By John Palmer
A new report from medical liability insurer Coverys takes a close look at the growing epidemic of opioid addictions and the high-severity injuries, including death, that the problem causes every year.
In addition to the thousands of deaths each year impacting patients, friends, and family members, the problem has been a staggering issue for first responders and hospital personnel as they struggle to prevent and contain the epidemic—even as the incidence of opioid drug diversion in hospitals continues to rise.
Healthcare providers in U.S. hospitals bear the brunt of the epidemic as they deal with the medical consequences of opioid addiction. From 1999 to 2017, Coverys says, more than 700,000 people died as a result of the opioid epidemic and the number of opioid-related overdoses grew sixfold.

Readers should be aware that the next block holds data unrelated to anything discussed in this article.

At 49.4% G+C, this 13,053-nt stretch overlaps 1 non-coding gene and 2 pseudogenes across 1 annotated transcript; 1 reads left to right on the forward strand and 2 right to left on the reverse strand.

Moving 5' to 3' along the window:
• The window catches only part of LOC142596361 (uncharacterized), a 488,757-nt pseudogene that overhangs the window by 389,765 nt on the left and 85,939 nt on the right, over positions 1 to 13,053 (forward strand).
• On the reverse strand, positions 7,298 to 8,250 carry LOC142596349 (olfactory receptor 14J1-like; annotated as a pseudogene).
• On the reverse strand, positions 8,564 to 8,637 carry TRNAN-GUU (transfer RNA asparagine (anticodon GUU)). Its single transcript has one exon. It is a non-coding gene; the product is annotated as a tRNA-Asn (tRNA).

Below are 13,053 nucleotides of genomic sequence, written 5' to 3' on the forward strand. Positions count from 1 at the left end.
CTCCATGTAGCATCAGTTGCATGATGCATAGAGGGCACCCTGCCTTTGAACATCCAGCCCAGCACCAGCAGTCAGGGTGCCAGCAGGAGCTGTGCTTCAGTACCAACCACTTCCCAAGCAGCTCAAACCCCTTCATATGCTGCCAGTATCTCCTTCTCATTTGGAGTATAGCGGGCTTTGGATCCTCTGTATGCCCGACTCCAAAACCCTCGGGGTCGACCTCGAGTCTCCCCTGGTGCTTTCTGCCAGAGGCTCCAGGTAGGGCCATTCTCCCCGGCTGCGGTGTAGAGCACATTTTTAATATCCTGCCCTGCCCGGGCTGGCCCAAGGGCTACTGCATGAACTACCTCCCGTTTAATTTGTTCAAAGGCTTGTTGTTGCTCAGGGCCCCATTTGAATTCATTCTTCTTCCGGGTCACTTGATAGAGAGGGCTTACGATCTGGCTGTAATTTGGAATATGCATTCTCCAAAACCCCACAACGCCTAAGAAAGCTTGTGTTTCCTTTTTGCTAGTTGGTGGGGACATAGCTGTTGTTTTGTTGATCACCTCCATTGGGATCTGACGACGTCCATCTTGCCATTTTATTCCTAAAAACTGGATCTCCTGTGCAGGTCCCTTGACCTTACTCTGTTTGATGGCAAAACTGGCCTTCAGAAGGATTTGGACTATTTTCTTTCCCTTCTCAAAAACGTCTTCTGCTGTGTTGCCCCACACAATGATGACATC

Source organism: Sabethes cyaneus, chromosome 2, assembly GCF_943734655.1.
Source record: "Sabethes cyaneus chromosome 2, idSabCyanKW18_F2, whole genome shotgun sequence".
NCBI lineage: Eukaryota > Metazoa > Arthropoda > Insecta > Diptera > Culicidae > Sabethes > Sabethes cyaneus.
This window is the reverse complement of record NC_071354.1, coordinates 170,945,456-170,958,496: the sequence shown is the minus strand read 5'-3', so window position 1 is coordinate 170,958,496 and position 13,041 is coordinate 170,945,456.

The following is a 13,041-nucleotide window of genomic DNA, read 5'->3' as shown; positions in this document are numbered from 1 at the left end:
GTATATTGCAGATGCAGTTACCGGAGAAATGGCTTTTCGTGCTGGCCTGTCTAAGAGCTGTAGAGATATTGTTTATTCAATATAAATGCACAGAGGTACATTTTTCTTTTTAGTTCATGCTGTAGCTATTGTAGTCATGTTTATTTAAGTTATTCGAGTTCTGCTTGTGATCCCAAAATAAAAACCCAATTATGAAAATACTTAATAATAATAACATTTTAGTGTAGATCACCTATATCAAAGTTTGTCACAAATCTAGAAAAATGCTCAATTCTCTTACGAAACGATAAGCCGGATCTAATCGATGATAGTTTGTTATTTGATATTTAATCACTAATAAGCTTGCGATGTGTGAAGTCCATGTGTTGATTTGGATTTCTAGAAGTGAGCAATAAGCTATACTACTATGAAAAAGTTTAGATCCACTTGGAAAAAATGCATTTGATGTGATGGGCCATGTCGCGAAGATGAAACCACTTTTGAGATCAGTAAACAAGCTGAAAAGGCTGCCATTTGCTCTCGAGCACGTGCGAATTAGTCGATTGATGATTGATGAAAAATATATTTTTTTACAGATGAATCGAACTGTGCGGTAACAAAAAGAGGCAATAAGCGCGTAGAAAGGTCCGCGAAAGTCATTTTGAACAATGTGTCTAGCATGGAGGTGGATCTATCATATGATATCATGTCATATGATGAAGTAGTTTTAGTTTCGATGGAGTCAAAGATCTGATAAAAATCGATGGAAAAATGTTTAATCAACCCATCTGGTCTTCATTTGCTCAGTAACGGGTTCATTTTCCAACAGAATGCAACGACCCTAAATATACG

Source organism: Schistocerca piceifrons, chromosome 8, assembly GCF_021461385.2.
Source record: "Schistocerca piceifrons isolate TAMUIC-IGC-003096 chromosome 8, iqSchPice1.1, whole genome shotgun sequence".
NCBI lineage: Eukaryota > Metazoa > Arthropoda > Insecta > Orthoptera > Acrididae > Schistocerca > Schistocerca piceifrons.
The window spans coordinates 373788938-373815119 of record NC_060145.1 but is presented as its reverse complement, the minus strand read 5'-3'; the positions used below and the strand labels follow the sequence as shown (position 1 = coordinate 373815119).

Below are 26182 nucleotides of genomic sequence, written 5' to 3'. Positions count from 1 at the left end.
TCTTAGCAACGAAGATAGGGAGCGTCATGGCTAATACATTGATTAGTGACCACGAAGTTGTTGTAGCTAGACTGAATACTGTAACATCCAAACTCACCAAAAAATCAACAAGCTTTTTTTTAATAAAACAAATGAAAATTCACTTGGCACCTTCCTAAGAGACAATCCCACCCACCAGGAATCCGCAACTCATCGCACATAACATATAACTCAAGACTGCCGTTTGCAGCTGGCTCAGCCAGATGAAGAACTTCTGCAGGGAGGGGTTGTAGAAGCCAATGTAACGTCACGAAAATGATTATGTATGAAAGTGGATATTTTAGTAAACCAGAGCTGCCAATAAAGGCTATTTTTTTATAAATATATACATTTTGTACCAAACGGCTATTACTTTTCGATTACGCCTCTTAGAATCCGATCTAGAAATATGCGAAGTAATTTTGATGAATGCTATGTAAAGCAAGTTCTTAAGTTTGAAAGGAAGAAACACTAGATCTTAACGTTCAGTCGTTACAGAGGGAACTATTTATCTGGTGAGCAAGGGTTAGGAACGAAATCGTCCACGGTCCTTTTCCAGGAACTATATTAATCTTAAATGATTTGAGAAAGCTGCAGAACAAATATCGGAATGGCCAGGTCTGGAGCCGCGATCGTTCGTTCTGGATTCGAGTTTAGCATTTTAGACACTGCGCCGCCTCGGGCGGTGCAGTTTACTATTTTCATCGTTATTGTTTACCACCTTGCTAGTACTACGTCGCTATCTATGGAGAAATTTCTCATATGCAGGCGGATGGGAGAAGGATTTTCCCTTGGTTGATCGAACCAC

“The opioid epidemic in the United States has become pervasive throughout our communities and addressing it has proven to be very challenging,” the report concludes.
That doesn’t even begin to cover the costs of the epidemic. According to 2019 statistics from the National Institute on Drug Abuse, the total cost of prescription opioid misuse in the United States is estimated to be more than $78 billion per year.
Some of the major findings in the report included the following:
- Half of all opioid-related cases examined in the report involved a high-severity patient injury, including death
- 41% of claims cited errors in the screening and prescribing stage of the pain management processes, followed by 30% of claims citing errors in the monitoring and management stage